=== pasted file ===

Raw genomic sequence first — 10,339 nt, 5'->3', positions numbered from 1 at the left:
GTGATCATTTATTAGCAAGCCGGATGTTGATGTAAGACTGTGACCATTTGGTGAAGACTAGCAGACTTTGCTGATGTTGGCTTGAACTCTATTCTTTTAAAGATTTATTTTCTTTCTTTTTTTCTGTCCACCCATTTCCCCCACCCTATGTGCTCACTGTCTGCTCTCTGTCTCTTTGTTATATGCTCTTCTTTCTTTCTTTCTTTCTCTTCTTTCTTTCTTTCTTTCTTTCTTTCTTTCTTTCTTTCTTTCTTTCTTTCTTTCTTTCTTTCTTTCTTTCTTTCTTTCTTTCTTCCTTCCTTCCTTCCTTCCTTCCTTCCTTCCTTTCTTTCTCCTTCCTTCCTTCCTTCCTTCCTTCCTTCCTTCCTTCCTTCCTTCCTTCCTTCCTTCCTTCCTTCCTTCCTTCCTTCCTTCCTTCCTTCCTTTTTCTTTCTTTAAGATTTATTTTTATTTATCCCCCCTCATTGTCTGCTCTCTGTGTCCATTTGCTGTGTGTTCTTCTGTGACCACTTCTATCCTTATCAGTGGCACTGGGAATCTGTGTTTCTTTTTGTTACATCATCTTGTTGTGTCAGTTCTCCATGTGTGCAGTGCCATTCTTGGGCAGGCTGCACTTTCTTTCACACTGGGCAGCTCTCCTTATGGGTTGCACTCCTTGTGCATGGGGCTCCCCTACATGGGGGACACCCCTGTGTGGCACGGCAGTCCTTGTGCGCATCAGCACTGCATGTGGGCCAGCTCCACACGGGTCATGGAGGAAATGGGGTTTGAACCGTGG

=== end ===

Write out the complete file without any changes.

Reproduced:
Raw genomic sequence first — 10,339 nt, 5'->3', positions numbered from 1 at the left:
GTGATCATTTATTAGCAAGCCGGATGTTGATGTAAGACTGTGACCATTTGGTGAAGACTAGCAGACTTTGCTGATGTTGGCTTGAACTCTATTCTTTTAAAGATTTATTTTCTTTCTTTTTTTCTGTCCACCCATTTCCCCCACCCTATGTGCTCACTGTCTGCTCTCTGTCTCTTTGTTATATGCTCTTCTTTCTTTCTTTCTTTCTCTTCTTTCTTTCTTTCTTTCTTTCTTTCTTTCTTTCTTTCTTTCTTTCTTTCTTTCTTTCTTTCTTTCTTTCTTTCTTTCTTTCTTCCTTCCTTCCTTCCTTCCTTCCTTCCTTCCTTTCTTTCTCCTTCCTTCCTTCCTTCCTTCCTTCCTTCCTTCCTTCCTTCCTTCCTTCCTTCCTTCCTTCCTTCCTTCCTTCCTTCCTTCCTTCCTTCCTTTTTCTTTCTTTAAGATTTATTTTTATTTATCCCCCCTCATTGTCTGCTCTCTGTGTCCATTTGCTGTGTGTTCTTCTGTGACCACTTCTATCCTTATCAGTGGCACTGGGAATCTGTGTTTCTTTTTGTTACATCATCTTGTTGTGTCAGTTCTCCATGTGTGCAGTGCCATTCTTGGGCAGGCTGCACTTTCTTTCACACTGGGCAGCTCTCCTTATGGGTTGCACTCCTTGTGCATGGGGCTCCCCTACATGGGGGACACCCCTGTGTGGCACGGCAGTCCTTGTGCGCATCAGCACTGCATGTGGGCCAGCTCCACACGGGTCATGGAGGAAATGGGGTTTGAACCGTGG